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In-house jobs are in demand. There is rarely a shortage of candidates for an in-house position. That means that prospective corporate counsel will need to truly stand out in order to land a position in-house.
If you manage to get an interview for an in-house position, don't think that your skills, talent, and experience alone will be enough to carry you through. In-house interviews require a bit more. Here are three tips to help you master yours:
Unfortunately, in-house interviews often use the same standard questions as every other interview. Get ready to "tell us a little bit about yourself," and answer "why are you interested in this position?" You'll also want to have an answer for why you're looking to change positions and what your most significant accomplishments and challenges have been.
Don't blow off these questions, though. Avoid reciting your resume when saying a bit about yourself -- give a full, engaging pitch. Explain your desire to make a career move by inspiring your interviewers with your passion. Having a strong, unique answer to standard questions can help you stand out.
Although some companies hire in-house lawyers straight from law school, most will be taking attorneys who have experience practicing in firms. The skills that make you a killer attorney in the BigLaw tax practice aren't necessarily the same that will be needed in-house. In-house lawyers tend to be more generalists. They're required to go with their gut more often, to respond quickly, and to balance the sometimes competing interests within a company. Get ready to make the case for your ability to do just that.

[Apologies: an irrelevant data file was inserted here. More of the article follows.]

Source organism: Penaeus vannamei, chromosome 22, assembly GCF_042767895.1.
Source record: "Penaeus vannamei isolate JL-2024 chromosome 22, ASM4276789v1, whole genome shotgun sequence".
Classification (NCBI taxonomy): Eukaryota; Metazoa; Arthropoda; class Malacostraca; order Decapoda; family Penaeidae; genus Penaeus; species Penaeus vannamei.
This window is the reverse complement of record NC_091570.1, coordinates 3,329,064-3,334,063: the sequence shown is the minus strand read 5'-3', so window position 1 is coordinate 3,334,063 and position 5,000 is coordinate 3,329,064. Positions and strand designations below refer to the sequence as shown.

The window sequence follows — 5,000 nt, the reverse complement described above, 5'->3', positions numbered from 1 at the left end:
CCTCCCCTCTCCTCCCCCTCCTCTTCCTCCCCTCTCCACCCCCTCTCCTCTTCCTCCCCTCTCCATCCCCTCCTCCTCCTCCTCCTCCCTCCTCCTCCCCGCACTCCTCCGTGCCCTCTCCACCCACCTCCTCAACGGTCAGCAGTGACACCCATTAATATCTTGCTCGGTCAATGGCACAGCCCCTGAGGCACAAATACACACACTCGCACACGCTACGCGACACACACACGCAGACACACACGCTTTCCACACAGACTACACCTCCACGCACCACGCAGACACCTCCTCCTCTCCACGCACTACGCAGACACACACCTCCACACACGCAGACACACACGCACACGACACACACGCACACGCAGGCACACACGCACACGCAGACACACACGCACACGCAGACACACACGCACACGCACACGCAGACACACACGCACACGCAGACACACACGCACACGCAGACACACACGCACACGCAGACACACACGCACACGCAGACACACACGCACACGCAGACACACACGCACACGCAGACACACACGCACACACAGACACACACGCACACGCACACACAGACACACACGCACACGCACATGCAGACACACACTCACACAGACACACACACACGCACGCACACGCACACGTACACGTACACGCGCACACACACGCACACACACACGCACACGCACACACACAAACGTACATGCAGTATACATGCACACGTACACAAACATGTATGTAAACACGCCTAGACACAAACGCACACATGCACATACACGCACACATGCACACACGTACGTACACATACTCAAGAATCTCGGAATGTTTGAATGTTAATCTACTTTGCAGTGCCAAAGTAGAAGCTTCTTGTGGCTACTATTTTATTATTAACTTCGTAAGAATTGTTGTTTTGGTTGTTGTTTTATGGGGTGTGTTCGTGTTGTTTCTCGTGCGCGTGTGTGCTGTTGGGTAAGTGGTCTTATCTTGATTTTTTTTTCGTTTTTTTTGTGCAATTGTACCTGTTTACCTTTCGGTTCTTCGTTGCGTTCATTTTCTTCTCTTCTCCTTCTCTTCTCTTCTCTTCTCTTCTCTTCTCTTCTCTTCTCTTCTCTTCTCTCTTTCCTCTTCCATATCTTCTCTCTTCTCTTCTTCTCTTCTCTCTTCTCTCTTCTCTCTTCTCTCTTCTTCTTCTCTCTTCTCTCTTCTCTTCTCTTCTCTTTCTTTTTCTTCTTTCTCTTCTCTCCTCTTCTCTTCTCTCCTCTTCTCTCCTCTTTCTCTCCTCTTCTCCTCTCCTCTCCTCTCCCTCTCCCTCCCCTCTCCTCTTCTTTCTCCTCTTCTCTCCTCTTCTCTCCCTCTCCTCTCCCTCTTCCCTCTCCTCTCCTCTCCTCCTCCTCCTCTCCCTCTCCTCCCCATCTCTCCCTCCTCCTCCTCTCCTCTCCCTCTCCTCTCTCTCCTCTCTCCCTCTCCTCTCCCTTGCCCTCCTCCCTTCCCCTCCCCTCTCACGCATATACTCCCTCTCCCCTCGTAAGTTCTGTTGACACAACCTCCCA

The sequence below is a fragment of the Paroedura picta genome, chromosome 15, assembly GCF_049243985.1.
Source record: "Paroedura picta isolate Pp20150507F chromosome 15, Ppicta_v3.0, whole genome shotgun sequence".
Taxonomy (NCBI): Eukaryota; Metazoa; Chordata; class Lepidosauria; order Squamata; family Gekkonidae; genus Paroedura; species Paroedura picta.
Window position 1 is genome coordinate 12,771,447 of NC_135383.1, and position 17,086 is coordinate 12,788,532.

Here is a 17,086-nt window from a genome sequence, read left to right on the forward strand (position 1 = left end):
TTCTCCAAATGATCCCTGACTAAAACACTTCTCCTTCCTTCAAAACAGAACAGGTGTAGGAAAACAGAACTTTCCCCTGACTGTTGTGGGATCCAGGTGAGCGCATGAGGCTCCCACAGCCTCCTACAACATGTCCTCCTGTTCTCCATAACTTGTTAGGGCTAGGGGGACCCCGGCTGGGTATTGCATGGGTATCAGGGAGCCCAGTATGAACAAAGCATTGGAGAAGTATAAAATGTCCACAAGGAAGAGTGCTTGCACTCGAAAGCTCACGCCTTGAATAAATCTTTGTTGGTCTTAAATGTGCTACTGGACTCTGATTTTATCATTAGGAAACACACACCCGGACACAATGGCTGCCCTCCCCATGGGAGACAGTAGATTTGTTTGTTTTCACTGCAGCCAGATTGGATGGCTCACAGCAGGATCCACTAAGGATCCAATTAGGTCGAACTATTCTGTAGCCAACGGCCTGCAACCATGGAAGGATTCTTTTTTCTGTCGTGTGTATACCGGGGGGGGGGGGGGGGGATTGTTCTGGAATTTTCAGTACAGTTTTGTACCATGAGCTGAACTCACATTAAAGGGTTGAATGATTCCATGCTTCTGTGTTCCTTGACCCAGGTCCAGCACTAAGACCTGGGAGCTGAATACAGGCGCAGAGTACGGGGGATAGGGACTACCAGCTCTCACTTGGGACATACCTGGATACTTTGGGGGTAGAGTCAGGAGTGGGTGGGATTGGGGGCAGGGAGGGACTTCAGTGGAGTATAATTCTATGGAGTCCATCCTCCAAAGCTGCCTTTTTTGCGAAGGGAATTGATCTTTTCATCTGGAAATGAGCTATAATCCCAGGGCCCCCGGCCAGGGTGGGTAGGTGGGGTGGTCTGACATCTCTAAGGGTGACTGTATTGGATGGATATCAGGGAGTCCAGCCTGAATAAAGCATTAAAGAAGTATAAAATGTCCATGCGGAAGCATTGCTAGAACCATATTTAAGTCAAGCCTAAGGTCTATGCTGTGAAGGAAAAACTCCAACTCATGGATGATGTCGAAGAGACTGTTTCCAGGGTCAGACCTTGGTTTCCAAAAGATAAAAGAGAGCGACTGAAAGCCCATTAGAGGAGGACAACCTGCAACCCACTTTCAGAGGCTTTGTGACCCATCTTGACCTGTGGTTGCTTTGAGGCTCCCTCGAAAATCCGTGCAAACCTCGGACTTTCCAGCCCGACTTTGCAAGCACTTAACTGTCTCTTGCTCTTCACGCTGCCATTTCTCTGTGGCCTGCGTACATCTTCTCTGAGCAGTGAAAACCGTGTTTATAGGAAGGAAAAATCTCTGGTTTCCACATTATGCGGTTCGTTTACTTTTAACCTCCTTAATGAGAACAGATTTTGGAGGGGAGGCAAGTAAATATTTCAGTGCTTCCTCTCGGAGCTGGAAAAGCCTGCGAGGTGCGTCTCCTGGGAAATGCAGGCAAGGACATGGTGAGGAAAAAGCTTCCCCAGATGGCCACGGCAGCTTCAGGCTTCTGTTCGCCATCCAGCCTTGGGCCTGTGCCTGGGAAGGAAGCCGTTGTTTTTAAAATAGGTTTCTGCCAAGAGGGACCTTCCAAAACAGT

That nature of the company you're interviewing with, and its industry, will vastly shape your experience working in-house. Want to join the legal department of an energy company with sites around the world? You'll need to know about international contracting, natural resource development, project financing and the like. Want to work in-house at a tech start up? You'll want to be conversant in IP, licensing agreements, and negotiations.
Make sure you know the industry and the company inside and out. This won't just help you ace the interview, but it can assist you in deciding whether it's even the type of corporate in-house work you want to be doing in the first place.
Meeting with a lawyer can help you understand your options and how to best protect your rights. Visit our attorney directory to find a lawyer near you who can help.